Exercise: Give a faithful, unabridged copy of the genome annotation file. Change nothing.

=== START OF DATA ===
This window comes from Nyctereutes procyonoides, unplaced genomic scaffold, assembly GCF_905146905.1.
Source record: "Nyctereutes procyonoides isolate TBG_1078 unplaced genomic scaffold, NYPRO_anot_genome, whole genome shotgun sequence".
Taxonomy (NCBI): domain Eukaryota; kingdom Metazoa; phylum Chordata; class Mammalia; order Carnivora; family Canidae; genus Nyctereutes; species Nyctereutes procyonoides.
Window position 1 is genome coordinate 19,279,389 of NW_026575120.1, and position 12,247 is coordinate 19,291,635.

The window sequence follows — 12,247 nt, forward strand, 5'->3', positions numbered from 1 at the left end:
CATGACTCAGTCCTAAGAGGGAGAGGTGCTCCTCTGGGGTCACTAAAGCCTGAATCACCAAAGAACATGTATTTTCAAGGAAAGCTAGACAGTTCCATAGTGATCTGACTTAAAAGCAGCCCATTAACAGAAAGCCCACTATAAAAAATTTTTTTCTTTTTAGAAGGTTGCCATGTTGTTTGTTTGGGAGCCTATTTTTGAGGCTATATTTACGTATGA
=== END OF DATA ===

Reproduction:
This window comes from Nyctereutes procyonoides, unplaced genomic scaffold, assembly GCF_905146905.1.
Source record: "Nyctereutes procyonoides isolate TBG_1078 unplaced genomic scaffold, NYPRO_anot_genome, whole genome shotgun sequence".
Taxonomy (NCBI): domain Eukaryota; kingdom Metazoa; phylum Chordata; class Mammalia; order Carnivora; family Canidae; genus Nyctereutes; species Nyctereutes procyonoides.
Window position 1 is genome coordinate 19,279,389 of NW_026575120.1, and position 12,247 is coordinate 19,291,635.

The window sequence follows — 12,247 nt, forward strand, 5'->3', positions numbered from 1 at the left end:
CATGACTCAGTCCTAAGAGGGAGAGGTGCTCCTCTGGGGTCACTAAAGCCTGAATCACCAAAGAACATGTATTTTCAAGGAAAGCTAGACAGTTCCATAGTGATCTGACTTAAAAGCAGCCCATTAACAGAAAGCCCACTATAAAAAATTTTTTTCTTTTTAGAAGGTTGCCATGTTGTTTGTTTGGGAGCCTATTTTTGAGGCTATATTTACGTATGA